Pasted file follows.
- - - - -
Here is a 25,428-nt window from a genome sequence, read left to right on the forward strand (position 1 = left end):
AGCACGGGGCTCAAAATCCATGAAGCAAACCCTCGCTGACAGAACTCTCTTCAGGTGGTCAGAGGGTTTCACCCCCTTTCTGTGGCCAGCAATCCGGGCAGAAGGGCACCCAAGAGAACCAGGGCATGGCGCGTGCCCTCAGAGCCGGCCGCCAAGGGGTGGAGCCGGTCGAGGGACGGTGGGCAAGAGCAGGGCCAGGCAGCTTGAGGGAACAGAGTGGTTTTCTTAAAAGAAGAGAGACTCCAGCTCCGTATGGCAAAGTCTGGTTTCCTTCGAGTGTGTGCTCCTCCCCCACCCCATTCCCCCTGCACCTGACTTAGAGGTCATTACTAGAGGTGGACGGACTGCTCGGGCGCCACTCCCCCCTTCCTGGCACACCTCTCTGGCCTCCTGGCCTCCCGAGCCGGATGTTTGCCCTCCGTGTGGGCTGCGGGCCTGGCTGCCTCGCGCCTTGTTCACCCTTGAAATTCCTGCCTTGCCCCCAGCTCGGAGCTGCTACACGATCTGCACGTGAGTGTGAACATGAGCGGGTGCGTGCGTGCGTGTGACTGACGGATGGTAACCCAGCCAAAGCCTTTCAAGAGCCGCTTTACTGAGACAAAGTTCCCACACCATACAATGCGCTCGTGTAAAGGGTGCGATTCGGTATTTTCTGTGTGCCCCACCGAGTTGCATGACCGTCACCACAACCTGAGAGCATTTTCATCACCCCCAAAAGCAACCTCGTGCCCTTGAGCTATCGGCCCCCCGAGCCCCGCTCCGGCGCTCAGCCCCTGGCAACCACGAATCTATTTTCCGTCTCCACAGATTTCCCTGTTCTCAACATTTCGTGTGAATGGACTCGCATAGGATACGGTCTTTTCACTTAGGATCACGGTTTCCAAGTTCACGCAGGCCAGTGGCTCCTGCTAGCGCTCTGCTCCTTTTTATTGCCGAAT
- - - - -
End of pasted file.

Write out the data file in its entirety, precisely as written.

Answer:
Here is a 25,428-nt window from a genome sequence, read left to right on the forward strand (position 1 = left end):
AGCACGGGGCTCAAAATCCATGAAGCAAACCCTCGCTGACAGAACTCTCTTCAGGTGGTCAGAGGGTTTCACCCCCTTTCTGTGGCCAGCAATCCGGGCAGAAGGGCACCCAAGAGAACCAGGGCATGGCGCGTGCCCTCAGAGCCGGCCGCCAAGGGGTGGAGCCGGTCGAGGGACGGTGGGCAAGAGCAGGGCCAGGCAGCTTGAGGGAACAGAGTGGTTTTCTTAAAAGAAGAGAGACTCCAGCTCCGTATGGCAAAGTCTGGTTTCCTTCGAGTGTGTGCTCCTCCCCCACCCCATTCCCCCTGCACCTGACTTAGAGGTCATTACTAGAGGTGGACGGACTGCTCGGGCGCCACTCCCCCCTTCCTGGCACACCTCTCTGGCCTCCTGGCCTCCCGAGCCGGATGTTTGCCCTCCGTGTGGGCTGCGGGCCTGGCTGCCTCGCGCCTTGTTCACCCTTGAAATTCCTGCCTTGCCCCCAGCTCGGAGCTGCTACACGATCTGCACGTGAGTGTGAACATGAGCGGGTGCGTGCGTGCGTGTGACTGACGGATGGTAACCCAGCCAAAGCCTTTCAAGAGCCGCTTTACTGAGACAAAGTTCCCACACCATACAATGCGCTCGTGTAAAGGGTGCGATTCGGTATTTTCTGTGTGCCCCACCGAGTTGCATGACCGTCACCACAACCTGAGAGCATTTTCATCACCCCCAAAAGCAACCTCGTGCCCTTGAGCTATCGGCCCCCCGAGCCCCGCTCCGGCGCTCAGCCCCTGGCAACCACGAATCTATTTTCCGTCTCCACAGATTTCCCTGTTCTCAACATTTCGTGTGAATGGACTCGCATAGGATACGGTCTTTTCACTTAGGATCACGGTTTCCAAGTTCACGCAGGCCAGTGGCTCCTGCTAGCGCTCTGCTCCTTTTTATTGCCGAAT